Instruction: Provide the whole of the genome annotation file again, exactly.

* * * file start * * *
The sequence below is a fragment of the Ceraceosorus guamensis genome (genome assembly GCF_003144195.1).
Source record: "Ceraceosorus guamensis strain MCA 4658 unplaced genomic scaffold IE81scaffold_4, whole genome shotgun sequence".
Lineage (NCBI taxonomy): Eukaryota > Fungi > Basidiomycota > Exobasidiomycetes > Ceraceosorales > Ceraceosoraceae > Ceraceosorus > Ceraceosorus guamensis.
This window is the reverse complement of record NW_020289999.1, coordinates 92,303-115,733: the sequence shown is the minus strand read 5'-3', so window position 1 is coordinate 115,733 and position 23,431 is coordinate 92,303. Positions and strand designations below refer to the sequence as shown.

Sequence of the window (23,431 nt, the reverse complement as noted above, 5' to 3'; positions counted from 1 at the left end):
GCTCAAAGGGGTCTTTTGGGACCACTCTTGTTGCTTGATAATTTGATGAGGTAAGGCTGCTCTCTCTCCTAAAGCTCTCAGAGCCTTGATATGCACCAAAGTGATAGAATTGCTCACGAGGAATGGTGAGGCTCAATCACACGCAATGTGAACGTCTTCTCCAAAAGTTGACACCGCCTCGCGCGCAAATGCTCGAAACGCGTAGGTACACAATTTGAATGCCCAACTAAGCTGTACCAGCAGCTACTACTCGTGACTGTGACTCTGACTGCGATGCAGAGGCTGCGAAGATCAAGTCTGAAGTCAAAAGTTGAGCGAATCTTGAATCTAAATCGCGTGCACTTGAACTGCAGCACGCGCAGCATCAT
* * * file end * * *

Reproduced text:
The sequence below is a fragment of the Ceraceosorus guamensis genome (genome assembly GCF_003144195.1).
Source record: "Ceraceosorus guamensis strain MCA 4658 unplaced genomic scaffold IE81scaffold_4, whole genome shotgun sequence".
Lineage (NCBI taxonomy): Eukaryota > Fungi > Basidiomycota > Exobasidiomycetes > Ceraceosorales > Ceraceosoraceae > Ceraceosorus > Ceraceosorus guamensis.
This window is the reverse complement of record NW_020289999.1, coordinates 92,303-115,733: the sequence shown is the minus strand read 5'-3', so window position 1 is coordinate 115,733 and position 23,431 is coordinate 92,303. Positions and strand designations below refer to the sequence as shown.

Sequence of the window (23,431 nt, the reverse complement as noted above, 5' to 3'; positions counted from 1 at the left end):
GCTCAAAGGGGTCTTTTGGGACCACTCTTGTTGCTTGATAATTTGATGAGGTAAGGCTGCTCTCTCTCCTAAAGCTCTCAGAGCCTTGATATGCACCAAAGTGATAGAATTGCTCACGAGGAATGGTGAGGCTCAATCACACGCAATGTGAACGTCTTCTCCAAAAGTTGACACCGCCTCGCGCGCAAATGCTCGAAACGCGTAGGTACACAATTTGAATGCCCAACTAAGCTGTACCAGCAGCTACTACTCGTGACTGTGACTCTGACTGCGATGCAGAGGCTGCGAAGATCAAGTCTGAAGTCAAAAGTTGAGCGAATCTTGAATCTAAATCGCGTGCACTTGAACTGCAGCACGCGCAGCATCAT